Yesterday we reported that Columbia University has won LEED ND Platinum for its Manhattanville campus, in recognition for the sustainability goals the school has set out for its new 17-acre campus off 125th Street. A big part of that is the fancy green buildings the school will be building on the site, the first of which is the Jerome L. Greene Science Center (dubbed the Mind-Brain Institute) designed by Pritzker Prize winner and Times HQ architect Renzo Piano, who also helped created the LEED-certified master plan. The project is slowly taking shape in Harlem, but Columbia provided us with this cool video that shows the building coming together in all of one minute, 17 seconds.
With the exception of a deadly construction accident in March, things have been fairly quiet on the western front of Harlem. Starting nearly a decade ago, Manhattanville became one of the most hotly contested corners of the city, as Columbia University first worked to have the neighborhood rezoned for a new 17-acre campus, approved in 2007, followed by the state leading an eminent domain case on the school’s behalf to repossess the land of two local business owners, which culminated in 2010. (Since then, the city’s focus has shifted south, to another university-led redevelopment.)
All the while, Columbia has gone about the work of creating the most environmentally progressive neighborhood in the entire five boroughs, all from whole cloth.
Last week, the U.S. Green Building Council awarded Columbia’s new campus with LEED ND Platinum, the highest rating in the council’s new-ish neighborhood development program. It is only the fifth project in the state to earn such recognition, and the first to achieve LEED ND Platinum. The designation means that the project has embraced the goals of accessibility, density, design and environmental efficiency, creating a model for future development.
“We like to think of it as a three-legged stool: environment, economy, equity,” Jason Hercules, director of the LEED ND program, told The Observer. “Manhattanville excelled in all three.”
Since the beginning, there was a certain amount of awe at Michael Kimmelman’s rejection of the boldface designers and celebrity architects that make up the world of starchitecture. There was little sign of the flash and panache that had defined architecture criticism in the pages of The Times for many moons. In fact things were quite gritty, even grim, if uplifting in their earnest and realism. By and large, the city(s) and profession has been better off for Mr. Kimmelman’s critical eye.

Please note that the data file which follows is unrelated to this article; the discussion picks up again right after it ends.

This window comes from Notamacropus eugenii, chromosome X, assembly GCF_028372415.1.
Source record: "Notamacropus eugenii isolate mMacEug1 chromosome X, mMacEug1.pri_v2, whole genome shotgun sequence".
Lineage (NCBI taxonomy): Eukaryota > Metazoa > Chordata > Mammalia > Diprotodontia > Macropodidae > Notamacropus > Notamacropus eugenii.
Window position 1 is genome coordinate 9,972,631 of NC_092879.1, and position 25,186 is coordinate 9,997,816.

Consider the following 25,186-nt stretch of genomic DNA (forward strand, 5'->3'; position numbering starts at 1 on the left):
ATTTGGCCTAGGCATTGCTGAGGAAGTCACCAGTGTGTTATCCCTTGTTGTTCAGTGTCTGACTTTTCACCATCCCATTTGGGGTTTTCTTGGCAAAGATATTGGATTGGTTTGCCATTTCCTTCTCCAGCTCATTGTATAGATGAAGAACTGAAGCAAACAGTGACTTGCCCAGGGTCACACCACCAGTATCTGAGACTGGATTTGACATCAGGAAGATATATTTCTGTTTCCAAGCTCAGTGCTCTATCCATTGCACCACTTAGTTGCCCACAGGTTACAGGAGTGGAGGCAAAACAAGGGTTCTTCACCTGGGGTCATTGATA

Still, there has been a clamoring in many quarters for more. At times it felt like Mr. Kimmelman was ignoring certain notable projects worthy of, even demanding notice. There have been but a dozen newsworthy developments in New York alone, from the Signature Theater to Brooklyn Bridge Park. What did Mr. Kimmelman—really, what did The Times, what did the paper of record, the voice of god–think of these important projects? With the exception of the divisive NYU expansion, to which Mr. Kimmelman had an ingenious (and thus far ignored) solution, we still do not know.
But now, at least, he has graced us, after seven months on the job, with his thoughts on one of the world’s most renowned architects.
Gettin' High Line
The High Line may be getting its very own Tavern on the Green—call it the Pub under the Tracks.
Can We Get a Whit-Ness?
The Whitney Museum broke ground last week. Buried by all the fanfare was the fact that the august institution still has a good deal of money to raise before it finishes its Renzo Piano-designed museum in 2015, about $200 million, a little under one-third the cost of the new building. Any deals it can Read More
On a gray Friday in January, a largely empty church on 121st Street and Broadway was immaculate in the way of a rarely used living room. Even on a slushy winter morning, Corpus Christi’s floors gleamed.
At noon sharp, in the rectory next door, the Rev. Raymond Rafferty, the church’s pastor, leaned forward, checked his Read More
Chalk another one up for Diller Scofidio + Renfro.
Just a week after the firm unveiled its new designs for the Broad Foundation in LA, Columbia has just announced that the university has selected DS+R to design two new buildings at its new 17-acre Manhattanville campus. Both buildings will be an outpost of the Read More
project. The latter had some additional details about the design and, more importantly, some blurring pics and video of a fly-through of the museum.
The biggest news is the striking, as yet unseen western facade, with its huge, Hudson-facing windows. Perhaps Piano meant them as an homage to Marcel Breur’s unusual openings at Read More
What lies in store for the Whitney’s eight historic brownstones, which were recently sold to New Jersey entrepeneur Daniel Straus? Perhaps a look back at the museum’s past, since its founding in 1931 to the succession of successful and failed expansion plans that followed, can help answer that question.
SLIDESHOW: The Read More